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For the love of English 3 speeds...

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For the love of English 3 speeds...

Old 09-15-19, 07:47 PM
  #21301  
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Another Mystery Raleigh

Here is the bike I got at the same time as the Ladies Sport Tourist. It has the same "AW" hub with no date (appears to be the 1941/42 model); but different fenders, gearcase "window" oriented to top vice front, no "fishtail" cutouts on the head tube lugs, bolt-on seatstays, quadrant shifter, and standard front hub. The pedals and baskets/rack are definitely not original. Serial # AD99185 running parallel to the seat tube on the seat lug. No idea as to the model/year, nor originality of existing components. The right crank has about a 3-4 mm "notch"; either intentionally made to avoid contact with gearcase or worn in from continued contact with same (maybe not from this gearcase as there is not excessive wear to the case itself). Hope the photos help; I'm still trying to find my good camera!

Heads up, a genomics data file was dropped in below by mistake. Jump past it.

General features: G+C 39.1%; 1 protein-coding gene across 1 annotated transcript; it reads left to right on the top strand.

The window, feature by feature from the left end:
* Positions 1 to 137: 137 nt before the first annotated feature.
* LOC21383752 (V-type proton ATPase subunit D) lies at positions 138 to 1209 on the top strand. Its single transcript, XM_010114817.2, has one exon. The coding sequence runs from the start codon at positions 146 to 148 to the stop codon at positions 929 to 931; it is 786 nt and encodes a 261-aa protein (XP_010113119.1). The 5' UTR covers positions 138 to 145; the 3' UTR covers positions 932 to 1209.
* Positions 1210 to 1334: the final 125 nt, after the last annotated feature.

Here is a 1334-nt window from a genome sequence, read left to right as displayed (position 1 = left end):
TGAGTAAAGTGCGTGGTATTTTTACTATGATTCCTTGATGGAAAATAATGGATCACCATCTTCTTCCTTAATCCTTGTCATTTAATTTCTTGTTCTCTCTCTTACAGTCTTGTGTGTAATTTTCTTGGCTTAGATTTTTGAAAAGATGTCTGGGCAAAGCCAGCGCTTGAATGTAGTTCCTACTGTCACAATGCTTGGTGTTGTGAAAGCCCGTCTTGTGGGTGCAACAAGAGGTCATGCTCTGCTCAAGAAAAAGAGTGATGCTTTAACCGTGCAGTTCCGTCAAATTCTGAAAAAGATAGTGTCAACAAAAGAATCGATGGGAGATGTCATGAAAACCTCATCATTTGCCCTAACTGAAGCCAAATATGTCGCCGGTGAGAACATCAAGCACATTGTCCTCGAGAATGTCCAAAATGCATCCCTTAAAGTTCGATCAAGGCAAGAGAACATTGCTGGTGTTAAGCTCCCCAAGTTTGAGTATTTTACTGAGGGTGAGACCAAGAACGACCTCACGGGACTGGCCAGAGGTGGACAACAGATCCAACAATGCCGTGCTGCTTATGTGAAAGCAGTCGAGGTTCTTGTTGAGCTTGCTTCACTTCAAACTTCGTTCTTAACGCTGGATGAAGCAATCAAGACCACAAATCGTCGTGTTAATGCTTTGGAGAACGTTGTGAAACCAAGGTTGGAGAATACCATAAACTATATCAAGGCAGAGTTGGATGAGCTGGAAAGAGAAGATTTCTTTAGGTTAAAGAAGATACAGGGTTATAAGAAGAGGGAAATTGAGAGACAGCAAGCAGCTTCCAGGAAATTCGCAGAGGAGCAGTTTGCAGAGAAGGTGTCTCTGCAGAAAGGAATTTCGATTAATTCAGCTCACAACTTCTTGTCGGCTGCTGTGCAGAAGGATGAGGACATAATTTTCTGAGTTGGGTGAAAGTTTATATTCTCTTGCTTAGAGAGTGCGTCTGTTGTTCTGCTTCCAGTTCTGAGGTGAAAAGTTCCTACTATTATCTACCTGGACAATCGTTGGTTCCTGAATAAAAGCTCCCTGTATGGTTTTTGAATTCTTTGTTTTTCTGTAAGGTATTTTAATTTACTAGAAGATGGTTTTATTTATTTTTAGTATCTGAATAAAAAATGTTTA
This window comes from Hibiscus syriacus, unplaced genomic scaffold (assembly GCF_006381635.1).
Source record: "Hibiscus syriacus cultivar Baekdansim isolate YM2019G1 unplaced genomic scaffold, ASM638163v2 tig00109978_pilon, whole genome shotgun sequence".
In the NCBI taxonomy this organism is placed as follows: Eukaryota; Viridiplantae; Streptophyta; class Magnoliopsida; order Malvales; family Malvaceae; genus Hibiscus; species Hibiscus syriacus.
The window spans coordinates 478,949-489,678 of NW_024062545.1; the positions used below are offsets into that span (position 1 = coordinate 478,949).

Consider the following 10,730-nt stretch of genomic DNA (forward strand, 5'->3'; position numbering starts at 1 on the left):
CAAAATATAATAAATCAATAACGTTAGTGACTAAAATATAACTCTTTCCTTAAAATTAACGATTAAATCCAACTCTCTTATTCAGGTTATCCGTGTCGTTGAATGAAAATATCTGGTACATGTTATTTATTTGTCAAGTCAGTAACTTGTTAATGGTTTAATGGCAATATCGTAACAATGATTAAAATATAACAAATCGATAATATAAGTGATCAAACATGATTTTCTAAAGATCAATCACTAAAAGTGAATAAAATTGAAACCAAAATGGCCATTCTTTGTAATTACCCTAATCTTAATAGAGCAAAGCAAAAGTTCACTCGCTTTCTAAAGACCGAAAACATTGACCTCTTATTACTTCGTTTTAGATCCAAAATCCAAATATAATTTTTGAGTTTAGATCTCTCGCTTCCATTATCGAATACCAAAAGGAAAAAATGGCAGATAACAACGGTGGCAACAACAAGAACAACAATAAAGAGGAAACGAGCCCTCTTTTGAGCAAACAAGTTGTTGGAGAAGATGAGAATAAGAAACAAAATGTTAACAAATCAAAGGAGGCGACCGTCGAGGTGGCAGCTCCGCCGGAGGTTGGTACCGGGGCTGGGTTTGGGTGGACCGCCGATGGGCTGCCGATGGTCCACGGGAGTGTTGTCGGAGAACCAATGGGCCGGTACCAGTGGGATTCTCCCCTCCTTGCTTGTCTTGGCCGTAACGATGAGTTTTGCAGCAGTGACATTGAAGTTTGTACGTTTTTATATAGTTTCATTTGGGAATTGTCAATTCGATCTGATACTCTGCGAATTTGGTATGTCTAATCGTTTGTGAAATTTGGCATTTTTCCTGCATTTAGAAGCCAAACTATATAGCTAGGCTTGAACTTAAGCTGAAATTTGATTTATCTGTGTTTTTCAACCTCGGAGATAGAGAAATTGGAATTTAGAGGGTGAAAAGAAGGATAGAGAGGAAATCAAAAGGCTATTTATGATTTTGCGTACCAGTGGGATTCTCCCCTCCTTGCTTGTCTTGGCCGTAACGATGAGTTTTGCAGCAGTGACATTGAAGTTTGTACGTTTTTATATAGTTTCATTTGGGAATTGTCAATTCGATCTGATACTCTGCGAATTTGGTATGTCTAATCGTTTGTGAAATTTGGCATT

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IMG_20190915_133600.jpg (2.33 MB, 260 views)
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Old 09-15-19, 07:56 PM
  #21302  
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Re: reusing a chain link's pin- If the chain is a modern 3/32"/der one then most every current chain has their pins peened over on their ends to better retain the side plates from prying off during the harsh shifting forces that ramps/lift pins/shift gates produce. These pins will punch a larger hole in the side plate when punched out, or almost all the way out like was the practice prior to peened pins. If the chain is a non peened pin one then great. Treat it like chains of old, which it is by design, and re press in that pin. Most all 1/8" chains that I see are not peened on their pin ends. I did this very type of conversion about 40 years ago and that bike has been under a few different riders over the years with no problems. Andy (who someday will get back that Raleigh Twenty [not a DL-20] with it's FW hub and the two SA cogs for an 8 speed)